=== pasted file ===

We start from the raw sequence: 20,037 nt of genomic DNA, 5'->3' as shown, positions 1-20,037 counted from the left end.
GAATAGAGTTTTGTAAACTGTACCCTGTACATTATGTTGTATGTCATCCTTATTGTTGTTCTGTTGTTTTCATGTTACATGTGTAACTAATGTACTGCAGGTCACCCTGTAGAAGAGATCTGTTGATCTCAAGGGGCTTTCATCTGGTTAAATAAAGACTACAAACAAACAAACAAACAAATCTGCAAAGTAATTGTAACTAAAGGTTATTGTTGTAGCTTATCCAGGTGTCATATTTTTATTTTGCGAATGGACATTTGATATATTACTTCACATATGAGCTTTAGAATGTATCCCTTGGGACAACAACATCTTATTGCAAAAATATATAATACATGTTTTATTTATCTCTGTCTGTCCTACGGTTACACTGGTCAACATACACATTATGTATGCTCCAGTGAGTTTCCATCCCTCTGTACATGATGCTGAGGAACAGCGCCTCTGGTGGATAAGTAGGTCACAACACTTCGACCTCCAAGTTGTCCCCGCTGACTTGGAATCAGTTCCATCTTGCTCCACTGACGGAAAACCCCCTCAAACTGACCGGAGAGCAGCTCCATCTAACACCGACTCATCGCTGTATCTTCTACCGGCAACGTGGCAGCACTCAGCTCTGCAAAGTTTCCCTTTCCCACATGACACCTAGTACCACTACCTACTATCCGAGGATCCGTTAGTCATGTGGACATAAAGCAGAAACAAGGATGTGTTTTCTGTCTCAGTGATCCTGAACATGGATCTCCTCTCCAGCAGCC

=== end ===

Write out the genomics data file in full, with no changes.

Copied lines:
We start from the raw sequence: 20,037 nt of genomic DNA, 5'->3' as shown, positions 1-20,037 counted from the left end.
GAATAGAGTTTTGTAAACTGTACCCTGTACATTATGTTGTATGTCATCCTTATTGTTGTTCTGTTGTTTTCATGTTACATGTGTAACTAATGTACTGCAGGTCACCCTGTAGAAGAGATCTGTTGATCTCAAGGGGCTTTCATCTGGTTAAATAAAGACTACAAACAAACAAACAAACAAATCTGCAAAGTAATTGTAACTAAAGGTTATTGTTGTAGCTTATCCAGGTGTCATATTTTTATTTTGCGAATGGACATTTGATATATTACTTCACATATGAGCTTTAGAATGTATCCCTTGGGACAACAACATCTTATTGCAAAAATATATAATACATGTTTTATTTATCTCTGTCTGTCCTACGGTTACACTGGTCAACATACACATTATGTATGCTCCAGTGAGTTTCCATCCCTCTGTACATGATGCTGAGGAACAGCGCCTCTGGTGGATAAGTAGGTCACAACACTTCGACCTCCAAGTTGTCCCCGCTGACTTGGAATCAGTTCCATCTTGCTCCACTGACGGAAAACCCCCTCAAACTGACCGGAGAGCAGCTCCATCTAACACCGACTCATCGCTGTATCTTCTACCGGCAACGTGGCAGCACTCAGCTCTGCAAAGTTTCCCTTTCCCACATGACACCTAGTACCACTACCTACTATCCGAGGATCCGTTAGTCATGTGGACATAAAGCAGAAACAAGGATGTGTTTTCTGTCTCAGTGATCCTGAACATGGATCTCCTCTCCAGCAGCC